Reading the Twentieth Century: Documents in American History by Donald W. Whisenhunt

By Donald W. Whisenhunt

The concentration of Reading the 20 th Century is at the function of the us on the planet within the 20th century, after the country grew to become a massive global participant. Readings comprise public files, memoirs, and media reviews, a lot of that have by no means been released prior to. The e-book is based in one of these approach that parts might be assigned to scholars, and the order of presentation is such that teachers can assign sections chronologically or thematically. although hugely informative, the editor's bankruptcy introductions and the record head notes are short, designed merely to introduce the themes in order that the files can communicate for themselves.

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He was able to convince Congress in 1918 to amend the Espionage Act with a sedition clause. This change is commonly referred to as the Sedition Act. Under this amendment, free speech was essentially squelched. Following is the amendment known as the Sedition Act; compare Section 3 of this amendment with the original Section 3 of the Espionage Act. 26 Chapter 1 Sec. 3. Whoever, when the United States is at war, shall willfully make or convey false reports or false statements with intent to interfere with the operation or success of the military or naval forces of the United States, or to promote the success of its enemies, or shall willfully make or convey false reports or false statements, or say or do anything except by way of bona fide and not disloyal advice to an investor or investors, with intent to obstruct the sale by the United States of bonds or other securities of the United States or the making of loans by or to the United States, and whoever when the United States is at war, shall willfully cause or attempt to cause, or incite or attempt to incite, insubordination, disloyalty, mutiny, or refusal of duty, in the military or naval forces of the United States, or shall willfully obstruct or attempt to obstruct the recruiting or enlistment services of the United States, and whoever, when the United States is at war, shall willfully utter, print, write or publish any disloyal, profane, scurrilous, or abusive language about the form of government of the United States or the Constitution of the United States, or the military or naval forces of the United States, or the flag of the United States, or the uniform of the Army or Navy of the United States into contempt, scorn, contumely, or disrepute, or shall willfully utter, print, write, or publish any language intended to incite, provoke, or encourage resistance to the United States, or to promote the cause of its enemies, or shall willfully display the flag of any foreign enemy, or shall willfully by utterance, writing, printing, publication, or language spoken, urge, incite, or advocate any curtailment of production in this country of any thing or things, product or products, necessary or essential to the prosecution of the war in which the United States may be engaged, with intent by such curtailment to cripple or hinder the United States in the prosecution of war, and whoever shall willfully advocate, teach, defend, or suggest the doing of any of the acts or things in this section enumerated, and whoever shall by word or act support or favor the cause of any country with which the United States is at war or by word or act oppose the cause of the United States therein, shall be punished by a fine of not more than $10,000 or the imprisonment for not more than twenty years, or both: Provided, That any employee or official of the United States Government who commits any disloyal act or utters any unpatriotic or disloyal language, or who, in an abusive and violent manner criticizes the Army or Navy or the flag of the United States shall be at once dismissed from the service.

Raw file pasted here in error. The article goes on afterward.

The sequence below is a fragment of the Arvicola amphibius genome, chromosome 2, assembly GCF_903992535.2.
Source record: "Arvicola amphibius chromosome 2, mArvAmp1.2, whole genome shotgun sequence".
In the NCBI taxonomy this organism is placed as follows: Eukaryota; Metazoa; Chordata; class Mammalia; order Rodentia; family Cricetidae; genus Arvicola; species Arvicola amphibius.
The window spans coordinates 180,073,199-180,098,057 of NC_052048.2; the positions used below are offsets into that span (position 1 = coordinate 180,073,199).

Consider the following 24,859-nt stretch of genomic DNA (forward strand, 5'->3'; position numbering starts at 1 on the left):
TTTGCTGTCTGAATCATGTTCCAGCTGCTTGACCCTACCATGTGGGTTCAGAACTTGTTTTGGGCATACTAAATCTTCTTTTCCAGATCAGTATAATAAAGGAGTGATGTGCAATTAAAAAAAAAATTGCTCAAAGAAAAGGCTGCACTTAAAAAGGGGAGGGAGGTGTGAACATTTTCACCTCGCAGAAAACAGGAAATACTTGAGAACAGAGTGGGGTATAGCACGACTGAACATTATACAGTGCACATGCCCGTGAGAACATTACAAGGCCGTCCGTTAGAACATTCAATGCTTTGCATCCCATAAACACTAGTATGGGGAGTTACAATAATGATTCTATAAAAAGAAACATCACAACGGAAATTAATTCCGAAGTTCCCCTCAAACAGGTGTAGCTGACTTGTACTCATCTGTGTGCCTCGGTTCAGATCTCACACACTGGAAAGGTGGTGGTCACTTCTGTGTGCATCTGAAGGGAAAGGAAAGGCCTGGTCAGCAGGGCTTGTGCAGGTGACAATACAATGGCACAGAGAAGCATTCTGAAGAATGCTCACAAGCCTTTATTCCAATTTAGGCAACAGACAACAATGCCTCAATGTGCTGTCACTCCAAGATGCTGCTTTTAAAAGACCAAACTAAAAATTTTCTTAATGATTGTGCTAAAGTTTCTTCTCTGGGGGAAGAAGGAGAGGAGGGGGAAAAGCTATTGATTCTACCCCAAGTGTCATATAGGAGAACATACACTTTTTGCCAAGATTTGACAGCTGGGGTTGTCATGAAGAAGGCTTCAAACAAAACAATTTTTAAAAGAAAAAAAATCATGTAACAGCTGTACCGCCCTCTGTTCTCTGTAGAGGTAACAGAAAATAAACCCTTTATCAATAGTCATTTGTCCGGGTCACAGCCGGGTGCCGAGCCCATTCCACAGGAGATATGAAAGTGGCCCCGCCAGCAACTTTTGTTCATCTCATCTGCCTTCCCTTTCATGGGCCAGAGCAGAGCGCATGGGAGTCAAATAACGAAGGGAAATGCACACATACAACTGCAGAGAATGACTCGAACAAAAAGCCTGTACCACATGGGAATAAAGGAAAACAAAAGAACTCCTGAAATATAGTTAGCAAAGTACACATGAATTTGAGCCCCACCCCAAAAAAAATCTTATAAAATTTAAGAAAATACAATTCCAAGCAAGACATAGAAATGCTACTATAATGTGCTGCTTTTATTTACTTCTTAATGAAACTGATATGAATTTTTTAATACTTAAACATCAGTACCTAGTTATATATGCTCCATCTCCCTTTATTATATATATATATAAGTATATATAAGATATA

This may seem a little tall—but I have seen with my own eyes carcasses lying bare in the boiling sun, the results of raids on receptacles for the dead in search of diamonds. The [white] troops, thinking we would be proud to emulate their conduct, have made bold of telling their exploits to us. One fellow, member of the 13th Minnesota, told me how some fellows he knew had cut off a native woman’s arm in order to get a fine inlaid bracelet. , the reply was: “Do you think we could stay over here and fight these damn niggers without making it pay all it’s worth?

Through the medium of the motion picture, America’s war progress, as well as the meanings and purposes of democracy, were carried to every community in the United States and to every corner of the world. . Documents 6–9: Press Criticism of the Restriction of Civil Liberties During the war, many of the left-leaning magazines of the time criticized the actions of the government. Some of them believed that freedom of speech had been severely curtailed, and others were critical of the government’s actions regarding any kind of dissent.

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